It seems obvious that the first step to increasing the federal budget for scientific research is the removal of the sequester (the figure shows what budget cuts lie ahead otherwise). In fact, so obvious, it goes without saying.
Except it doesn’t.
My Congress person recently pointed out he and his colleagues who are fighting for more funding for the NIH and other agencies must first convince their Republican colleagues to end sequestration … but this is difficult to do in the absence of constituent requests for its removal.
My simple request is that all those hoping for higher appropriations for the NIH, the NSF, and other agencies that fund scientific research contact their Congressional delegation to request that they work for the removal of the sequester imposed by the Budget Control Act of 2011.
FASEB makes this easy at their Legislative Action Center (look up & contact your officials).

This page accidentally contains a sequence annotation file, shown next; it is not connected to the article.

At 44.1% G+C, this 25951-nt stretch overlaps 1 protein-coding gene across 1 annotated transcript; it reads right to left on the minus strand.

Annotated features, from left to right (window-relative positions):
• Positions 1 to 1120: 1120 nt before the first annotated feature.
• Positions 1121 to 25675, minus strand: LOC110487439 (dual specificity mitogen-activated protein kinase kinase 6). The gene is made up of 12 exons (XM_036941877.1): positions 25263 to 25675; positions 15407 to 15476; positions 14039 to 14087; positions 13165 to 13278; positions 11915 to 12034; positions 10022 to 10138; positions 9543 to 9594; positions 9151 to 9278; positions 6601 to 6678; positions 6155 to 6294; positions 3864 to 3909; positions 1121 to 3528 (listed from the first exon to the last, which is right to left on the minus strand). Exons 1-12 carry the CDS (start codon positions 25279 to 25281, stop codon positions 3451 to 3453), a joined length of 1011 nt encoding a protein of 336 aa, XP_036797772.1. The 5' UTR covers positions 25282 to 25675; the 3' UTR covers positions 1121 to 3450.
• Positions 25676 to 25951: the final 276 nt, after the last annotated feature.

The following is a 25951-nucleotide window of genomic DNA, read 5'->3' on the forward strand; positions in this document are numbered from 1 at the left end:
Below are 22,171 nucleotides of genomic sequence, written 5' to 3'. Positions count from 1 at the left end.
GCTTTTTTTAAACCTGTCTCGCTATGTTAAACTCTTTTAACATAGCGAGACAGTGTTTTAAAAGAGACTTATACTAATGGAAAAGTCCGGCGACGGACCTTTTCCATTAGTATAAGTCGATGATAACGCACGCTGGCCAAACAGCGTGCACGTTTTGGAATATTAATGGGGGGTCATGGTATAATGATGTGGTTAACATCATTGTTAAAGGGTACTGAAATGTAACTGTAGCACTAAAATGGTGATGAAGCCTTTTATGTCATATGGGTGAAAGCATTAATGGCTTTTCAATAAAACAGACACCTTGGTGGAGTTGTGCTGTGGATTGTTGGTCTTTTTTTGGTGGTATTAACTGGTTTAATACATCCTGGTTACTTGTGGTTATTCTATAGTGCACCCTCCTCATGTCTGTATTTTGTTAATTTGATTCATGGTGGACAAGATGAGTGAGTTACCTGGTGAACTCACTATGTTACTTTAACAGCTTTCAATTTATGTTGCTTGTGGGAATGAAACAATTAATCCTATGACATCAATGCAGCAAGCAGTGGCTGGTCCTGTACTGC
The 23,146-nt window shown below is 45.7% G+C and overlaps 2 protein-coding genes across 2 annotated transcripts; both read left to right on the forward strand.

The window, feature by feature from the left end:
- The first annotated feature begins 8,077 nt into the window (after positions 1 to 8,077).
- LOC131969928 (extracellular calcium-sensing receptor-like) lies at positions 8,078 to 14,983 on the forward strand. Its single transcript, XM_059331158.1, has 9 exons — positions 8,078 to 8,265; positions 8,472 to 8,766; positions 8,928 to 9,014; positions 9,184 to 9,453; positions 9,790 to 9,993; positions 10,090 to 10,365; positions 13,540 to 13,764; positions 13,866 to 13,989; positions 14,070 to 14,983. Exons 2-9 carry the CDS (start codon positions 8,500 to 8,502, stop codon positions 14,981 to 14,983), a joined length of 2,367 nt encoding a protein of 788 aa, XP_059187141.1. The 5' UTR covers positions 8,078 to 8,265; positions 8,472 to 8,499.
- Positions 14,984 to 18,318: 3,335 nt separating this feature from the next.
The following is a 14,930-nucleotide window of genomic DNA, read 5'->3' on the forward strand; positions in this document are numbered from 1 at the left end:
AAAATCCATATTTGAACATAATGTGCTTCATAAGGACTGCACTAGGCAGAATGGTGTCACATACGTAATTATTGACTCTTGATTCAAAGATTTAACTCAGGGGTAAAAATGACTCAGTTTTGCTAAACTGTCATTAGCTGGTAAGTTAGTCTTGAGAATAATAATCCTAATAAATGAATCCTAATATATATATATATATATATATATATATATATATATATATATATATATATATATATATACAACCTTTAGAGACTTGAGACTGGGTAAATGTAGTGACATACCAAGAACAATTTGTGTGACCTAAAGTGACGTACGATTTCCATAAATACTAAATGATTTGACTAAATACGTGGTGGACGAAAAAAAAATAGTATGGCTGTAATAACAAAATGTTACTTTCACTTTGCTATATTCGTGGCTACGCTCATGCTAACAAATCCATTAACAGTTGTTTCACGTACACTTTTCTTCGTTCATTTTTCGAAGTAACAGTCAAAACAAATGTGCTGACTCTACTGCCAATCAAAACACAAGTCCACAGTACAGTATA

In the meantime, some Republicans are discussing raising the NIH budget to $40 or even $60 billion … but whether they can come up with the magic to merge these increases with tax cuts and increased defense spending is another matter. Based on the experience of the first doubling, a better strategy might be to raise the appropriation to where it should have been without the intervening flat-line years and budget cut in FY13 and then codifying a sustained increase – possibly even multiyear budgets for better planning. A pipe dream, perhaps, but at least the discussion is being held.